Most antivirus programs identify mravsc32.exe as malware—e.g. TrendMicro identifies it as WORM_SDBOT.GAV or TROJ_CORRP.MCS, and Microsoft identifies it as Worm:Win32/Spybot or Backdoor:Win32/IRCbot.
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The process does not contain any indication of the producer (the software author) or the software with which it is associated.
Description: Mravsc32.exe is not essential for Windows and will often cause problems. The file mravsc32.exe is located in a subfolder of C:\Windows\System32.
Known file sizes on Windows 10/8/7/XP are 385,536 bytes (27% of all occurrences), 74,374 bytes and 7 more variants.
The process has no file description. The file is located in the Windows folder, but it is not a Windows core file. The program has no visible window. The file is not a Windows system file. Mravsc32.exe is able to hide itself and monitor applications. Therefore the technical security rating is 78% dangerous.
Recommended: Identify mravsc32.exe related errors
Important: You should check the mravsc32.exe process on your PC to see if it is a threat. We recommend Security Task Manager for verifying your computer's security. This was one of the Top Download Picks of The Washington Post and PC World.
The following programs have also been shown useful for a deeper analysis: Security Task Manager examines the active mravsc32 process on your computer and clearly tells you what it is doing. Malwarebytes' well-known anti-malware tool tells you if the mravsc32.exe on your computer displays annoying ads, slowing it down. This type of unwanted adware program is not considered by some antivirus software to be a virus and is therefore not marked for cleanup.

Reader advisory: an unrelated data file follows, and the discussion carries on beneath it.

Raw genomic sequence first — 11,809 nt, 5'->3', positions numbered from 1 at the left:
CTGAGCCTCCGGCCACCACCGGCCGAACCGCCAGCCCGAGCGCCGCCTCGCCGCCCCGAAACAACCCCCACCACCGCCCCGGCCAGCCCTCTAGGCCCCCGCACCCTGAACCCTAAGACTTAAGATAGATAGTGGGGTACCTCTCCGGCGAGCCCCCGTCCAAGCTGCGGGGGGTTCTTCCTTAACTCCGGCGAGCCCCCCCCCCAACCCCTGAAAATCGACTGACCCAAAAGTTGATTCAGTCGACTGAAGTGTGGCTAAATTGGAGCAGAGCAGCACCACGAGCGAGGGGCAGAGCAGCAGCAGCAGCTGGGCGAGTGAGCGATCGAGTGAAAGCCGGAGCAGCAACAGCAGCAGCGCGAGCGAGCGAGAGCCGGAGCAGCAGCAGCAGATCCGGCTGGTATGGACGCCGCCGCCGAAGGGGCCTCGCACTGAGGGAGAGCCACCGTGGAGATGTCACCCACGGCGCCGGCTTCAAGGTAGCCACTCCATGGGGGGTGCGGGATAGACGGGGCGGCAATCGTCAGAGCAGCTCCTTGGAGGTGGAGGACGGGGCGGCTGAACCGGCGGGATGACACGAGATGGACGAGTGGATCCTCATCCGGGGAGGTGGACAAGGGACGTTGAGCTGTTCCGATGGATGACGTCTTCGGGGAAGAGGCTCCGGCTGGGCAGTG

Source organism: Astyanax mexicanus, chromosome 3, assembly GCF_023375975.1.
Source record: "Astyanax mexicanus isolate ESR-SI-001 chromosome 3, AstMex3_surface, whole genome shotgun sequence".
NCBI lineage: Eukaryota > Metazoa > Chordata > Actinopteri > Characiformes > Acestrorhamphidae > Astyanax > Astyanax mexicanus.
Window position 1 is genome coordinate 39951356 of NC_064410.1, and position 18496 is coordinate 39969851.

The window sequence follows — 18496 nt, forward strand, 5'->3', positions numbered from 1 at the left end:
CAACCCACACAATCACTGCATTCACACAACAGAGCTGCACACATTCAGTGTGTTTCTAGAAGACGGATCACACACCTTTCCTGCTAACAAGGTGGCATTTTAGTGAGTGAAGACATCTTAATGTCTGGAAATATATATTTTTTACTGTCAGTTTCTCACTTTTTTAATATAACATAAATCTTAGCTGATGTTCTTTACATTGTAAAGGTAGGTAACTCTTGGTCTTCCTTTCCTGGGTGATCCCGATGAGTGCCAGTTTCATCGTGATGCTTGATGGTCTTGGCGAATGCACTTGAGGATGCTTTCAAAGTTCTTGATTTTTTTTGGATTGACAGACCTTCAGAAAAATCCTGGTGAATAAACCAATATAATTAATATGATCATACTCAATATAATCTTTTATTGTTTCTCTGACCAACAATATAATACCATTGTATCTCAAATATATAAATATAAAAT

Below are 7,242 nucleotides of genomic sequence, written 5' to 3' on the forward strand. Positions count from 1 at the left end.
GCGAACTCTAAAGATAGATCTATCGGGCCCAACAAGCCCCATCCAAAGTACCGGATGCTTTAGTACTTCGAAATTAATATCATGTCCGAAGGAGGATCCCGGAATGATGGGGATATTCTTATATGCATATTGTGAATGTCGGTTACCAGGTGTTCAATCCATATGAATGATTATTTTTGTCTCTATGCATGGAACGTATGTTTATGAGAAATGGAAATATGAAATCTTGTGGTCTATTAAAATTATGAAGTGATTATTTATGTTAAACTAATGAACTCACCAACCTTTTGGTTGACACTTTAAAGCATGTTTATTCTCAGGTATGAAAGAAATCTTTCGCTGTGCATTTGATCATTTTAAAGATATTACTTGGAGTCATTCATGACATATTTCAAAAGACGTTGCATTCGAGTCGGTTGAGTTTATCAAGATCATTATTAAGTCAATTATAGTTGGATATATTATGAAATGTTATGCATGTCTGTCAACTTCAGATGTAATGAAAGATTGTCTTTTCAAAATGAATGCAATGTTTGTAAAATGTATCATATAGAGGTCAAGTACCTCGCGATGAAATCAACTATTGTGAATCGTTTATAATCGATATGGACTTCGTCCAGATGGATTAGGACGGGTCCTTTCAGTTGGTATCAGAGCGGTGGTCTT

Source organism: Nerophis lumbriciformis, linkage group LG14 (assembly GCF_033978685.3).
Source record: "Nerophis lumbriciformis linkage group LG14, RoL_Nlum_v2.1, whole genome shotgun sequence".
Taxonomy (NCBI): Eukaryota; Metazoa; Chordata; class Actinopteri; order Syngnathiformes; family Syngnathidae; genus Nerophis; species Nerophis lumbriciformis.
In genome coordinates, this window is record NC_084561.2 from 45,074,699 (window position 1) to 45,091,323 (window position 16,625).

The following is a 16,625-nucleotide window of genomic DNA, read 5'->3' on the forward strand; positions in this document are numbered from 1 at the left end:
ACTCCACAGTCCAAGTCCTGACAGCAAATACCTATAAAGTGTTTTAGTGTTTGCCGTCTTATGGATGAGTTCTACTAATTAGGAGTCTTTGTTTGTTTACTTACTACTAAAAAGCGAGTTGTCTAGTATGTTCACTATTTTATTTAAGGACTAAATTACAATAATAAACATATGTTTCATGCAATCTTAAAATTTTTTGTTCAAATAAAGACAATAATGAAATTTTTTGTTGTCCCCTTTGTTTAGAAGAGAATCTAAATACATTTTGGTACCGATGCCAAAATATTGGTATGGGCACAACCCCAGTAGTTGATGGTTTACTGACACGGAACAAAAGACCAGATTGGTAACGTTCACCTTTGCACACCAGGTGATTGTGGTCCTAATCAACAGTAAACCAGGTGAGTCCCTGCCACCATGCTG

A clean and tidy computer is the key requirement for avoiding PC trouble. This means running a scan for malware, cleaning your hard drive using cleanmgr and sfc /scannow, uninstalling programs that you no longer need, checking for Autostart programs (using msconfig) and enabling Windows' Automatic Update. Always remember to perform periodic backups, or at least to set restore points.
Should you experience an actual problem, try to recall the last thing you did, or the last thing you installed before the problem appeared for the first time. Use the resmon command to identify the processes that are causing your problem. Even for serious problems, rather than reinstalling Windows, you are better off repairing of your installation or, for Windows 8 and later versions, executing the DISM.exe /Online /Cleanup-image /Restorehealth command. This allows you to repair the operating system without losing data.